John Drayman sentenced to one year in Los Angeles County jail

Former Glendale Mayor John Drayman, after he was sentenced to one year in Los Angeles County jail, is put in handcuffs by a Los Angeles County Sheriff's deputy with his lawyer Sean McDonald at his side at Superior Court in Los Angeles on Monday, April 7, 2014. Drayman was sentenced for embezzling proceeds from the Montrose Farmer's Market, and filing false tax returns. His sentence is 365 days in county jail, with 4 days credit for time served, and to pay restitution and all court fees. (Tim Berger / Staff Photographer / April 7, 2014)

Former Councilman John Drayman was shaking as he was handcuffed in a downtown Los Angeles courtroom Monday morning after he was sentenced to one year in Los Angeles County jail.

PHOTOS: Former Glendale Community Councilman John Drayman sentenced

Drayman, who pleaded guilty last month to three felonies, including embezzlement, remained tight-lipped ‎during the hearing, even after Los Angeles Superior Court Judge Stephen Marcus called him the “former disgraced Glendale mayor” and bashed him for not showing remorse during court proceedings.

“In common parlance, you're a crook,” he said.

The sentencing caps more than two years of legal proceedings since Drayman was indicted in May 2012 for allegedly embezzling at least $304,000 between 2004 and 2011 from a local farmer’s market he helped run both before and after he was in office.

Before his sentencing began, Drayman received hugs and pats on the back from his supporters, Bill Weisman, a former city commissioner, and Glendale residents Sharon and Robert Thompson. ‎His partner, Jeff Decker, wiped tears from his eyes just minutes before entering the courtroom.

His supporters declined to comment.‎ As he was escorted out of the courtroom, Drayman hunched over in his gray suit and tie.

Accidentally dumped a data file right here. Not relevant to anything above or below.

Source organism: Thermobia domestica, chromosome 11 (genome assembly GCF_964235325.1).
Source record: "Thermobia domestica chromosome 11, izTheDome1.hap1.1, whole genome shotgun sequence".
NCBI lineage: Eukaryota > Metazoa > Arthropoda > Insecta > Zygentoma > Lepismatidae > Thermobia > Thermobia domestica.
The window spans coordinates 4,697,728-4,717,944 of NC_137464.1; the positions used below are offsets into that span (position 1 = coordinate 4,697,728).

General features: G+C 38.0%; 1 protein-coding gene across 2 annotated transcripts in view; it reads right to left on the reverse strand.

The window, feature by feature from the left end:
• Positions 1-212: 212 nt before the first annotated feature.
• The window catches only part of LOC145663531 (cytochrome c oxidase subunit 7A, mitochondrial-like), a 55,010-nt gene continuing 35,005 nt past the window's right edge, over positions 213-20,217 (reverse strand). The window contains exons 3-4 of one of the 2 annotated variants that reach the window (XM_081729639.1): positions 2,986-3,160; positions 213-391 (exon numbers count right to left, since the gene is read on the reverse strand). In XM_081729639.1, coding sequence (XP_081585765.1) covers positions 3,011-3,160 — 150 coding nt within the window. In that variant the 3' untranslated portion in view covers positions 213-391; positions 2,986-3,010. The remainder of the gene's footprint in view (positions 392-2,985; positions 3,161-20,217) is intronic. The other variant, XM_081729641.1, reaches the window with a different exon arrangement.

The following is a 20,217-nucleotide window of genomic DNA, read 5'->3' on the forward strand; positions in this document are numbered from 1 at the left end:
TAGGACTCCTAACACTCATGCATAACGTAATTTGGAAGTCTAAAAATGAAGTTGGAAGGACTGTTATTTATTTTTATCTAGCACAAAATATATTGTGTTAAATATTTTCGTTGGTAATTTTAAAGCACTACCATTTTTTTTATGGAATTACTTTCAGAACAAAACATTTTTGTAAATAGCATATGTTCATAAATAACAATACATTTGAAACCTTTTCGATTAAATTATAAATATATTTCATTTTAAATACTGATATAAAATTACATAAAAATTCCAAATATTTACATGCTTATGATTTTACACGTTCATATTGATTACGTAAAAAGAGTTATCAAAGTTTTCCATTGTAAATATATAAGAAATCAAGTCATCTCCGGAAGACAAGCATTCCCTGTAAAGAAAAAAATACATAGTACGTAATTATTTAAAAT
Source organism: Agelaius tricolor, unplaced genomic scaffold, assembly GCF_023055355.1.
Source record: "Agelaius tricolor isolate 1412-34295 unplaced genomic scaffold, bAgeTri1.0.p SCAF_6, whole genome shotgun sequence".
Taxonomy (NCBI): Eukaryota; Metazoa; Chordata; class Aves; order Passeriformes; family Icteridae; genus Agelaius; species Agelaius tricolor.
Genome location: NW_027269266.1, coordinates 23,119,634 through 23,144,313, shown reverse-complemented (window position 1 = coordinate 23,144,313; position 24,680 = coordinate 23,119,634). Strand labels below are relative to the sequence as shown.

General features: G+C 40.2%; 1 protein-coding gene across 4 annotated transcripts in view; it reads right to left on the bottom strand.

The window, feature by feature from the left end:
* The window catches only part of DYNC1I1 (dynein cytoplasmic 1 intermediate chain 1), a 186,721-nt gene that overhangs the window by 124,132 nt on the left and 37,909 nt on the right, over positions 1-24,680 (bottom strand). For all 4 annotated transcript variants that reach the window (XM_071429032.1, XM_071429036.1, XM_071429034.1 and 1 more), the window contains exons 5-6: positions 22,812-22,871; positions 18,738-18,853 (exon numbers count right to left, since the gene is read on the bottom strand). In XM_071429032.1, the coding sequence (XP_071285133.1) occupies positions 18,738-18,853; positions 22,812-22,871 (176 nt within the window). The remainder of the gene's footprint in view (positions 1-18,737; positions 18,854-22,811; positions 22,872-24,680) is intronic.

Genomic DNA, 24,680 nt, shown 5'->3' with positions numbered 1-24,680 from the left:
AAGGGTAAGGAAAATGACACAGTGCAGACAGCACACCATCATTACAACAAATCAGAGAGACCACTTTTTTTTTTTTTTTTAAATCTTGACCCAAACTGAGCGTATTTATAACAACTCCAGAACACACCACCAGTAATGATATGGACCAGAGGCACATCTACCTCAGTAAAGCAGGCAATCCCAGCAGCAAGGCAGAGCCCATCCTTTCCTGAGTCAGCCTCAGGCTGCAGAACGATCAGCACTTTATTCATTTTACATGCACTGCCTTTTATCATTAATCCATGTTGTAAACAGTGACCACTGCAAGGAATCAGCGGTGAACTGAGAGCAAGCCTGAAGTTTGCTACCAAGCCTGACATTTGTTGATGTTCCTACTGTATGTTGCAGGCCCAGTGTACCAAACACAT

Drayman served as Glendale's mayor in 2008 and 2009. He was on City Council between 2007 and 2011.

‎Drayman agreed to the plea deal last month after Marcus rejected two other propositions from him because they did not include enough time behind bars. Drayman's first offer featured none and his second suggested 90 days.

While he was indicted on 28 counts, Drayman only pleaded guilty to three of them in exchange for a one-year jail sentence, five years of probation and restitution payments of about $305,000 to the business promotions group that runs the farmer's market and $14,000 to the California Franchise Tax Board. In addition to embezzlement, he also pleaded guilty to filing false tax returns as a result of his theft and perjury.

Authorities have said he embezzled money from the business group, called the Montrose Shopping Park Assn. while he collected money from vendors at the Sunday Harvest Market held along Honolulu Avenue.

Drayman’s guilty plea did not include an exact figure of how much he admitted to stealing. Shopping park leaders reported their suspicions to police in 2011, after Drayman didn’t turn over market collections for nearly a year. During that time, the shopping park association experienced budget woes, and the group struggled to stay afloat.

At the beginning of 2011, shopping park officials estimated the market would make $43,000 for the year. By the end of that year, and after Drayman separated from the business improvement district, the market brought in about $141,000. According to their 2014 budget, the market is expected to rake in $170,000 this year.

Normally, restitution must be paid before the end of his probation. Any unpaid amounts are enforceable as a civil judgment. Marcus set the payments at $1,000 per month, but Drayman's attorney, Deputy Public Defender Sean McDonald, said his client couldn't afford that. Once a financial adviser reviews Drayman's holdings, Marcus may lower the amount.

Deputy District Atty. Susan Schwartz said after the sentencing ‎that Drayman betrayed the people of Montrose and the entire Glendale electorate.

“This case has divided the community of Montrose,” she said. “John Drayman really has betrayed the trust of the people who relied on him, considered him a friend and considered him a benefactor.”

-- Brittany Levine, brittany.levine@latimes.com

Follow on Google+ and on Twitter: @brittanylevine.

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